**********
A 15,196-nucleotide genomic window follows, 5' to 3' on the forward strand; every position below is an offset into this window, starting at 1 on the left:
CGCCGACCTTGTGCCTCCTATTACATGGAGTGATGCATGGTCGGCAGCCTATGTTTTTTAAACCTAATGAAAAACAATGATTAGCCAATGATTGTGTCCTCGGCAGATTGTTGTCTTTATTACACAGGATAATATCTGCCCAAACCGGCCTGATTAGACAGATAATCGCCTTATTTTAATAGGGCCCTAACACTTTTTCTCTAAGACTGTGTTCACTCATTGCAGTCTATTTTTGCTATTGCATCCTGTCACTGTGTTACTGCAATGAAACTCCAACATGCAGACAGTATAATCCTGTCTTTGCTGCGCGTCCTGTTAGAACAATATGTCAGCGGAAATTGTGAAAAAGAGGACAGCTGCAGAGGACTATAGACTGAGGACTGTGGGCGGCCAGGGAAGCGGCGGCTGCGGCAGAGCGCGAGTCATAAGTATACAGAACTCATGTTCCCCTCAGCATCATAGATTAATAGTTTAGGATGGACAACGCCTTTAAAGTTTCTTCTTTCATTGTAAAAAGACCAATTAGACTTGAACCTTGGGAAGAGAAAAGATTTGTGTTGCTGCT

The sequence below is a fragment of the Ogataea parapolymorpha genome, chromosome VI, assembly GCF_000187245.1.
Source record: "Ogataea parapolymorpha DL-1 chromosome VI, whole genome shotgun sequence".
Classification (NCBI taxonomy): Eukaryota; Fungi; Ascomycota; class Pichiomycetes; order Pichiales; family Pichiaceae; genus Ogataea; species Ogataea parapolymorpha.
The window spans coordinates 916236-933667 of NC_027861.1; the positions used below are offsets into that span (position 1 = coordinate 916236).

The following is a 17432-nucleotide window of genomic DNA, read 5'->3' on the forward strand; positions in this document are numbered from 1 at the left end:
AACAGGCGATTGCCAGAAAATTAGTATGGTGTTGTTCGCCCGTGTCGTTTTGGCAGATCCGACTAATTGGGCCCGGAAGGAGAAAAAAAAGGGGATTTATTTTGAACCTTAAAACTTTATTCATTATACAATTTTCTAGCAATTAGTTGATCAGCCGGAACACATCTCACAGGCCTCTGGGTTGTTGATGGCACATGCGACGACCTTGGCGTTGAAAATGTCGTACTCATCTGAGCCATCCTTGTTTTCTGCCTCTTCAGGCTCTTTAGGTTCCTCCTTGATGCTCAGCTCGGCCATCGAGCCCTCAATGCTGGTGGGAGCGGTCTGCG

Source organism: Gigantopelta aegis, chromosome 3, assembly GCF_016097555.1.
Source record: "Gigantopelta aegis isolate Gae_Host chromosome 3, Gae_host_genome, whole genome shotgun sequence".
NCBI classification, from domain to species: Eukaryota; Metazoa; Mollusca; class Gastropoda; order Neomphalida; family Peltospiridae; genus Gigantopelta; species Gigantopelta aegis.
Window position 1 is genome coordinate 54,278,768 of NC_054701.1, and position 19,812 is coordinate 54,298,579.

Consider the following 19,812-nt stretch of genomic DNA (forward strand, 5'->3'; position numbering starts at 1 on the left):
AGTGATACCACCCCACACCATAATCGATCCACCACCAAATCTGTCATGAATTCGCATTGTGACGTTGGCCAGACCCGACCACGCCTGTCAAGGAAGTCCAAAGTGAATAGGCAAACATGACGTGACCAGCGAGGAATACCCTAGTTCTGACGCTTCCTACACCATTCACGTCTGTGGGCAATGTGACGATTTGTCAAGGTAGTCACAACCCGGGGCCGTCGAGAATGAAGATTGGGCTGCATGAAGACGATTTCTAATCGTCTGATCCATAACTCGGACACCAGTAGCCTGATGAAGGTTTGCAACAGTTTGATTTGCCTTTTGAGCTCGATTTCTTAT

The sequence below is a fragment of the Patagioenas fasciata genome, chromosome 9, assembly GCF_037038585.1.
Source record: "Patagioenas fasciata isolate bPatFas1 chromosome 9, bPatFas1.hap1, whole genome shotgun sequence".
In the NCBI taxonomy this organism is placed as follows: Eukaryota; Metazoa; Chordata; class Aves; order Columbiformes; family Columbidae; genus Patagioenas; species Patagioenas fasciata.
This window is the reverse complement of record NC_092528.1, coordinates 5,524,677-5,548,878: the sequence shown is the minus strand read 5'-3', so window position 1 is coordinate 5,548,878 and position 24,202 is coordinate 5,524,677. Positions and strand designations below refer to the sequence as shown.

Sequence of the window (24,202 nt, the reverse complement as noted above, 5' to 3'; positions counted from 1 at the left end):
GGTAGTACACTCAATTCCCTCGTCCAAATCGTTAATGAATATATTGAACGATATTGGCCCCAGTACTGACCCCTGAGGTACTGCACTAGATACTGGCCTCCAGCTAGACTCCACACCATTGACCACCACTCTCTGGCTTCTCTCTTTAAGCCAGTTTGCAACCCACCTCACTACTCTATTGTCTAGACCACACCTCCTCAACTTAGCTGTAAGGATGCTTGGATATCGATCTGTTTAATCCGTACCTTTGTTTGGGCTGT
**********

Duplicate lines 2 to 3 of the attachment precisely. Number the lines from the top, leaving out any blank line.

CGCCGACCTTGTGCCTCCTATTACATGGAGTGATGCATGGTCGGCAGCCTATGTTTTTTAAACCTAATGAAAAACAATGATTAGCCAATGATTGTGTCCTCGGCAGATTGTTGTCTTTATTACACAGGATAATATCTGCCCAAACCGGCCTGATTAGACAGATAATCGCCTTATTTTAATAGGGCCCTAACACTTTTTCTCTAAGACTGTGTTCACTCATTGCAGTCTATTTTTGCTATTGCATCCTGTCACTGTGTTACTGCAATGAAACTCCAACATGCAGACAGTATAATCCTGTCTTTGCTGCGCGTCCTGTTAGAACAATATGTCAGCGGAAATTGTGAAAAAGAGGACAGCTGCAGAGGACTATAGACTGAGGACTGTGGGCGGCCAGGGAAGCGGCGGCTGCGGCAGAGCGCGAGTCATAAGTATACAGAACTCATGTTCCCCTCAGCATCATAGATTAATAGTTTAGGATGGACAACGCCTTTAAAGTTTCTTCTTTCATTGTAAAAAGACCAATTAGACTTGAACCTTGGGAAGAGAAAAGATTTGTGTTGCTGCT

The sequence below is a fragment of the Ogataea parapolymorpha genome, chromosome VI, assembly GCF_000187245.1.